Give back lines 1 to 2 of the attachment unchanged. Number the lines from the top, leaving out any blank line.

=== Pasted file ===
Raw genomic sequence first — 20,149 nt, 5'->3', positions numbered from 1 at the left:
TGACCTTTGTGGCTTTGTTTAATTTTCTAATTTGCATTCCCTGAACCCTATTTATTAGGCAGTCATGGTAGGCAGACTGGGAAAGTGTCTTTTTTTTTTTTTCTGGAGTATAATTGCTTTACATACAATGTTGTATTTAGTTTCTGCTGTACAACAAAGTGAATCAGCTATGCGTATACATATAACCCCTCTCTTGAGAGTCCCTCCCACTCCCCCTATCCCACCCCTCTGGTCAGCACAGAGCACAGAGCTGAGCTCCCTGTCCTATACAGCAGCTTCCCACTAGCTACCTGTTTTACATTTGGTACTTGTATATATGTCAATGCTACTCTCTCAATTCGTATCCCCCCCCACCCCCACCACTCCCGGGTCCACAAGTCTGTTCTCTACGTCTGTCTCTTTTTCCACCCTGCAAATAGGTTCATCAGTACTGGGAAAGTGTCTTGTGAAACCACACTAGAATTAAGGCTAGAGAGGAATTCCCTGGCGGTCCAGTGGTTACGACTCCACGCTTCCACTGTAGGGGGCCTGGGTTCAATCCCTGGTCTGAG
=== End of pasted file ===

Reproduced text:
Raw genomic sequence first — 20,149 nt, 5'->3', positions numbered from 1 at the left:
TGACCTTTGTGGCTTTGTTTAATTTTCTAATTTGCATTCCCTGAACCCTATTTATTAGGCAGTCATGGTAGGCAGACTGGGAAAGTGTCTTTTTTTTTTTTTCTGGAGTATAATTGCTTTACATACAATGTTGTATTTAGTTTCTGCTGTACAACAAAGTGAATCAGCTATGCGTATACATATAACCCCTCTCTTGAGAGTCCCTCCCACTCCCCCTATCCCACCCCTCTGGTCAGCACAGAGCACAGAGCTGAGCTCCCTGTCCTATACAGCAGCTTCCCACTAGCTACCTGTTTTACATTTGGTACTTGTATATATGTCAATGCTACTCTCTCAATTCGTATCCCCCCCCACCCCCACCACTCCCGGGTCCACAAGTCTGTTCTCTACGTCTGTCTCTTTTTCCACCCTGCAAATAGGTTCATCAGTACTGGGAAAGTGTCTTGTGAAACCACACTAGAATTAAGGCTAGAGAGGAATTCCCTGGCGGTCCAGTGGTTACGACTCCACGCTTCCACTGTAGGGGGCCTGGGTTCAATCCCTGGTCTGAG